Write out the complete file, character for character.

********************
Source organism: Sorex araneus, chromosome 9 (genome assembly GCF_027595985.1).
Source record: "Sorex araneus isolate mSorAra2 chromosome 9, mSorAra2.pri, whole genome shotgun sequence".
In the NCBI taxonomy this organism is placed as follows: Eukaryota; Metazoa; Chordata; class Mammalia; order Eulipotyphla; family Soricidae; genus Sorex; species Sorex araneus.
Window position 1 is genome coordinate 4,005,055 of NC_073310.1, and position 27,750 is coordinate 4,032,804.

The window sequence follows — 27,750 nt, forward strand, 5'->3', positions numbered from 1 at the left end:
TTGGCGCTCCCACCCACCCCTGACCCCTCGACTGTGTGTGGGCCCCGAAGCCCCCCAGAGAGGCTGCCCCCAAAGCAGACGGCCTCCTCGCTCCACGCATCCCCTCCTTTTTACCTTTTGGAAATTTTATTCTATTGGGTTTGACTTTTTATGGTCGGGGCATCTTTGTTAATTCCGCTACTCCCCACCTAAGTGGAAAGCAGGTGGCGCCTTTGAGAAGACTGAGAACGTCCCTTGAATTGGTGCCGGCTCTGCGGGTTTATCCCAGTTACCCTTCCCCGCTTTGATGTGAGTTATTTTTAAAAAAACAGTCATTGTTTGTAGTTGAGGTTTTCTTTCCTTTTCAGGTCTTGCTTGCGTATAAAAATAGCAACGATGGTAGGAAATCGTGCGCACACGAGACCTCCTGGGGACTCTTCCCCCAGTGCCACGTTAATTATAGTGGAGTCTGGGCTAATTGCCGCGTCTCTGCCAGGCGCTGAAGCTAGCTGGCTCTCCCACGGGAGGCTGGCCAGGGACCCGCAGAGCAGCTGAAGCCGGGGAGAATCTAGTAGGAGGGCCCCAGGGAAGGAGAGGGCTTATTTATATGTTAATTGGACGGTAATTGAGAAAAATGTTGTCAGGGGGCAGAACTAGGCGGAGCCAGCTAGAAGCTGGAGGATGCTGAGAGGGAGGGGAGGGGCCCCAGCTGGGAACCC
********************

Source organism: Sorex araneus, chromosome 9 (genome assembly GCF_027595985.1).
Source record: "Sorex araneus isolate mSorAra2 chromosome 9, mSorAra2.pri, whole genome shotgun sequence".
In the NCBI taxonomy this organism is placed as follows: Eukaryota; Metazoa; Chordata; class Mammalia; order Eulipotyphla; family Soricidae; genus Sorex; species Sorex araneus.
Window position 1 is genome coordinate 4,005,055 of NC_073310.1, and position 27,750 is coordinate 4,032,804.

The window sequence follows — 27,750 nt, forward strand, 5'->3', positions numbered from 1 at the left end:
TTGGCGCTCCCACCCACCCCTGACCCCTCGACTGTGTGTGGGCCCCGAAGCCCCCCAGAGAGGCTGCCCCCAAAGCAGACGGCCTCCTCGCTCCACGCATCCCCTCCTTTTTACCTTTTGGAAATTTTATTCTATTGGGTTTGACTTTTTATGGTCGGGGCATCTTTGTTAATTCCGCTACTCCCCACCTAAGTGGAAAGCAGGTGGCGCCTTTGAGAAGACTGAGAACGTCCCTTGAATTGGTGCCGGCTCTGCGGGTTTATCCCAGTTACCCTTCCCCGCTTTGATGTGAGTTATTTTTAAAAAAACAGTCATTGTTTGTAGTTGAGGTTTTCTTTCCTTTTCAGGTCTTGCTTGCGTATAAAAATAGCAACGATGGTAGGAAATCGTGCGCACACGAGACCTCCTGGGGACTCTTCCCCCAGTGCCACGTTAATTATAGTGGAGTCTGGGCTAATTGCCGCGTCTCTGCCAGGCGCTGAAGCTAGCTGGCTCTCCCACGGGAGGCTGGCCAGGGACCCGCAGAGCAGCTGAAGCCGGGGAGAATCTAGTAGGAGGGCCCCAGGGAAGGAGAGGGCTTATTTATATGTTAATTGGACGGTAATTGAGAAAAATGTTGTCAGGGGGCAGAACTAGGCGGAGCCAGCTAGAAGCTGGAGGATGCTGAGAGGGAGGGGAGGGGCCCCAGCTGGGAACCC